The aesthetic beauty of a landscape is an integral value reflected in artistic inspiration. Science, in contrast, tries to quantify the landscape using various methods. Of these, geodiversity indices have been found to be a useful approach, and this geomorphological diversity is characterized through derivatives made from digital terrain models (DTM). While these methods are useful, they have a drawback that the value of some landscape features may be underestimated if they have regular forms. For example, the aesthetic and scientific attractiveness of our study area, the Chaîne des Puys (Auvergne, France), a UNESCO World Heritage site, is strongly related to the distinctive small volcanoes, but despite being an outstanding element of the landscape, the scoria cones do not stand out well in geodiversity indices. This is because they have almost symmetrical conical forms and regular slopes that score low in the available geodiversity methods. We explore this problem and investigate how to overcome the low geodiversity performance of these distinctive landscape elements. We propose a modified approach for scoria cones using the normal input layers but adapted to the cone geometry. The modified indices are easy to compute and consider the uniformity and symmetry of larger landscape elements that form scientifically integral and aesthetically vital components of the landscape. The method is applicable to the tens of thousands of small monogenetic volcanoes in the hundreds of volcanic fields around the world, and could be extended to other volcanic features, such as domes. It would be possible to use the method to study larger volcanoes, as they often share and replicate the small-scale monogenetic morphology considered here.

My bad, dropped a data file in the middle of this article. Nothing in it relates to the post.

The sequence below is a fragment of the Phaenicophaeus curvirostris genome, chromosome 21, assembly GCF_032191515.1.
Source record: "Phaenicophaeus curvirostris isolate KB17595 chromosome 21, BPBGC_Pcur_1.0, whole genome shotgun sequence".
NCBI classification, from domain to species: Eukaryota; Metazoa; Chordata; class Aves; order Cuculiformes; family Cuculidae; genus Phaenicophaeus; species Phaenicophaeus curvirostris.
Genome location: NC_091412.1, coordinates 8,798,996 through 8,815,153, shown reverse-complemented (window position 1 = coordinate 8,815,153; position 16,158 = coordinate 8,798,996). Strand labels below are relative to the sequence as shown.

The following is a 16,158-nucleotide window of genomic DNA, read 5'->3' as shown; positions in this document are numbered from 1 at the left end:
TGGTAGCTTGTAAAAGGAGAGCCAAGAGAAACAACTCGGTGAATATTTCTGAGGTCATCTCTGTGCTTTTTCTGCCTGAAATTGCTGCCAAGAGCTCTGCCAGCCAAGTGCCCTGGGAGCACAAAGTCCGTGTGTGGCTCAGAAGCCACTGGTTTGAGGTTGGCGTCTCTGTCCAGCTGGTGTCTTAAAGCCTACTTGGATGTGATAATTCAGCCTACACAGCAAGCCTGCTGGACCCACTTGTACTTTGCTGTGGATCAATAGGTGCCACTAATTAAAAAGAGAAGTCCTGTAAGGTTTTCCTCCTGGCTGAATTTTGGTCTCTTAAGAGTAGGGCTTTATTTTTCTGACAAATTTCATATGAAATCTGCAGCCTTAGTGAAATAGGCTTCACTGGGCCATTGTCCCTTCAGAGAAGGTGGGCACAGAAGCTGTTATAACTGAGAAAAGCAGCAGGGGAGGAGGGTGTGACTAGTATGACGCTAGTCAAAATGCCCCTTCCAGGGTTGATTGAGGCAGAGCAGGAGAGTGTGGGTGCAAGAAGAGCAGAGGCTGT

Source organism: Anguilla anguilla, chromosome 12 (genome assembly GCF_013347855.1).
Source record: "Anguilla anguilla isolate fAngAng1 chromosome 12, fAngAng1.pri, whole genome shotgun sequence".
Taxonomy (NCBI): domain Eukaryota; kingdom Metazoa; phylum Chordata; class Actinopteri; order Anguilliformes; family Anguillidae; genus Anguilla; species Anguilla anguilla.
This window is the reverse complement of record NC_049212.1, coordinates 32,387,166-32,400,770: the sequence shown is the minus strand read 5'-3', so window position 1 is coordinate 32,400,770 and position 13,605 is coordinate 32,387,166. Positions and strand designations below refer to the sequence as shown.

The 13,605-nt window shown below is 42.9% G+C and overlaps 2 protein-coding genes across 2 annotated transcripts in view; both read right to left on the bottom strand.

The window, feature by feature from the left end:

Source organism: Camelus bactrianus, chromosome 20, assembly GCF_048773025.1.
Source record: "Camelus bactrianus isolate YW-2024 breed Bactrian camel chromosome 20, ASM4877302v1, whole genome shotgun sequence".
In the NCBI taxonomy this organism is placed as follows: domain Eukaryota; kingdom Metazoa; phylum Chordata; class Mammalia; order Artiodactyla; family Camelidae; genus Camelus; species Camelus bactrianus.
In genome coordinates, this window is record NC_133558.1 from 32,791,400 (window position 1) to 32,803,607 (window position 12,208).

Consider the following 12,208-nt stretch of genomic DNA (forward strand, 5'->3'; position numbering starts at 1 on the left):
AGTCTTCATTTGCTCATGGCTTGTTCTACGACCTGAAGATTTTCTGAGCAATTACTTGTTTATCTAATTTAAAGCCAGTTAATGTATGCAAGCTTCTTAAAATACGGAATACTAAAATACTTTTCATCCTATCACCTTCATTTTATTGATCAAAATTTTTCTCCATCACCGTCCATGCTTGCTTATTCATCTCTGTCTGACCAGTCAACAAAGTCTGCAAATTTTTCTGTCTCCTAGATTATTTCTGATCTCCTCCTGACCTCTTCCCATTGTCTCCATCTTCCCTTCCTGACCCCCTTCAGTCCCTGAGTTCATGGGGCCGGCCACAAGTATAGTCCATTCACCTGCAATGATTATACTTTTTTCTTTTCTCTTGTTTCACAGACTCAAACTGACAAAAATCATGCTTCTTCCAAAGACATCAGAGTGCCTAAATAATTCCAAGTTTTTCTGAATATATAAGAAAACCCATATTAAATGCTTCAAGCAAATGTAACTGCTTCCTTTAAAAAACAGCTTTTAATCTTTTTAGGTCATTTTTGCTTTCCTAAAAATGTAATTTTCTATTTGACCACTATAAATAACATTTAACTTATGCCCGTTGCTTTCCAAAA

This is an open access article distributed under the Creative Commons Attribution License
which permits unrestricted use, distribution, and reproduction in any medium, provided the original work is properly cited